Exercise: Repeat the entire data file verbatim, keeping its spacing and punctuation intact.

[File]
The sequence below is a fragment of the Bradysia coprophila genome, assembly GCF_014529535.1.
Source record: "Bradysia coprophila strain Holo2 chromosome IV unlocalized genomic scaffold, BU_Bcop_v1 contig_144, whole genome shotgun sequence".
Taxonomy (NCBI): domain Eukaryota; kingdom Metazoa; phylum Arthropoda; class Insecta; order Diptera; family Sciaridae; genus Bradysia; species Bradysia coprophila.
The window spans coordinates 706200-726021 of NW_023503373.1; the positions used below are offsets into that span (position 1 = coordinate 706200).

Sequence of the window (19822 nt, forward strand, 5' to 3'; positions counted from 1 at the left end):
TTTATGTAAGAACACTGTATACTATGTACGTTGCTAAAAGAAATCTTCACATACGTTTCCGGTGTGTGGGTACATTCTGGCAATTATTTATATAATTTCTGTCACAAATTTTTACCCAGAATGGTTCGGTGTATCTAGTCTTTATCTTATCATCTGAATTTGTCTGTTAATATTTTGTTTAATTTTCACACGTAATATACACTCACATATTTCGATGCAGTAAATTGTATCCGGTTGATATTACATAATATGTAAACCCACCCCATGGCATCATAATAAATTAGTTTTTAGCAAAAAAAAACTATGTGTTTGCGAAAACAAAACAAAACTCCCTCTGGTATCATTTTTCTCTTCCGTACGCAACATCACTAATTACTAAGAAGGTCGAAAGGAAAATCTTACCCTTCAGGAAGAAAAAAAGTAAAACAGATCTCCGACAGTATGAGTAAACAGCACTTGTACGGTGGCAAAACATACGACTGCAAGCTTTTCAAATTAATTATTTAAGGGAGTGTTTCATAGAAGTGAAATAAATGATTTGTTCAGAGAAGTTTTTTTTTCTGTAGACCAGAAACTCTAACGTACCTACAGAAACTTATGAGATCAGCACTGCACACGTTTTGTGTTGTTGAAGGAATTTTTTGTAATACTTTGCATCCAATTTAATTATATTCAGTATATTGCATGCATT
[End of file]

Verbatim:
The sequence below is a fragment of the Bradysia coprophila genome, assembly GCF_014529535.1.
Source record: "Bradysia coprophila strain Holo2 chromosome IV unlocalized genomic scaffold, BU_Bcop_v1 contig_144, whole genome shotgun sequence".
Taxonomy (NCBI): domain Eukaryota; kingdom Metazoa; phylum Arthropoda; class Insecta; order Diptera; family Sciaridae; genus Bradysia; species Bradysia coprophila.
The window spans coordinates 706200-726021 of NW_023503373.1; the positions used below are offsets into that span (position 1 = coordinate 706200).

Sequence of the window (19822 nt, forward strand, 5' to 3'; positions counted from 1 at the left end):
TTTATGTAAGAACACTGTATACTATGTACGTTGCTAAAAGAAATCTTCACATACGTTTCCGGTGTGTGGGTACATTCTGGCAATTATTTATATAATTTCTGTCACAAATTTTTACCCAGAATGGTTCGGTGTATCTAGTCTTTATCTTATCATCTGAATTTGTCTGTTAATATTTTGTTTAATTTTCACACGTAATATACACTCACATATTTCGATGCAGTAAATTGTATCCGGTTGATATTACATAATATGTAAACCCACCCCATGGCATCATAATAAATTAGTTTTTAGCAAAAAAAAACTATGTGTTTGCGAAAACAAAACAAAACTCCCTCTGGTATCATTTTTCTCTTCCGTACGCAACATCACTAATTACTAAGAAGGTCGAAAGGAAAATCTTACCCTTCAGGAAGAAAAAAAGTAAAACAGATCTCCGACAGTATGAGTAAACAGCACTTGTACGGTGGCAAAACATACGACTGCAAGCTTTTCAAATTAATTATTTAAGGGAGTGTTTCATAGAAGTGAAATAAATGATTTGTTCAGAGAAGTTTTTTTTTCTGTAGACCAGAAACTCTAACGTACCTACAGAAACTTATGAGATCAGCACTGCACACGTTTTGTGTTGTTGAAGGAATTTTTTGTAATACTTTGCATCCAATTTAATTATATTCAGTATATTGCATGCATT